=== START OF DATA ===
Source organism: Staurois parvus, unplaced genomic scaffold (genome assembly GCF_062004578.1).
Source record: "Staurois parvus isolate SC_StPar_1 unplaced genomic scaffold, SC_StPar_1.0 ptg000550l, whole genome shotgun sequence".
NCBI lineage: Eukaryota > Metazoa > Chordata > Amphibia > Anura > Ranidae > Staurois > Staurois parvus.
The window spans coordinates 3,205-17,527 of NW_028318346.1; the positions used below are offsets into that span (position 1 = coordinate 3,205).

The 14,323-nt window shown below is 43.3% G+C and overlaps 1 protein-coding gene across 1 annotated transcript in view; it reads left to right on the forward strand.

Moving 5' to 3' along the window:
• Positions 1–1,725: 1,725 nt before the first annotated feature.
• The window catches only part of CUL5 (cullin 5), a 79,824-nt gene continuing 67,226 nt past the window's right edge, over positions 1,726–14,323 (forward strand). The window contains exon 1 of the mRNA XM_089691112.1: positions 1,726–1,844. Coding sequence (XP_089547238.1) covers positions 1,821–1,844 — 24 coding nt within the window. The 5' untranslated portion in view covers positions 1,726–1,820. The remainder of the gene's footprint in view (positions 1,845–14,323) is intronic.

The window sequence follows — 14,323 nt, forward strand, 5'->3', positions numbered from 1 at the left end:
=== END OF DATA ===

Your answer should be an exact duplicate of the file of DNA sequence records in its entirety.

Source organism: Staurois parvus, unplaced genomic scaffold (genome assembly GCF_062004578.1).
Source record: "Staurois parvus isolate SC_StPar_1 unplaced genomic scaffold, SC_StPar_1.0 ptg000550l, whole genome shotgun sequence".
NCBI lineage: Eukaryota > Metazoa > Chordata > Amphibia > Anura > Ranidae > Staurois > Staurois parvus.
The window spans coordinates 3,205-17,527 of NW_028318346.1; the positions used below are offsets into that span (position 1 = coordinate 3,205).

The 14,323-nt window shown below is 43.3% G+C and overlaps 1 protein-coding gene across 1 annotated transcript in view; it reads left to right on the forward strand.

Moving 5' to 3' along the window:
• Positions 1–1,725: 1,725 nt before the first annotated feature.
• The window catches only part of CUL5 (cullin 5), a 79,824-nt gene continuing 67,226 nt past the window's right edge, over positions 1,726–14,323 (forward strand). The window contains exon 1 of the mRNA XM_089691112.1: positions 1,726–1,844. Coding sequence (XP_089547238.1) covers positions 1,821–1,844 — 24 coding nt within the window. The 5' untranslated portion in view covers positions 1,726–1,820. The remainder of the gene's footprint in view (positions 1,845–14,323) is intronic.

The window sequence follows — 14,323 nt, forward strand, 5'->3', positions numbered from 1 at the left end: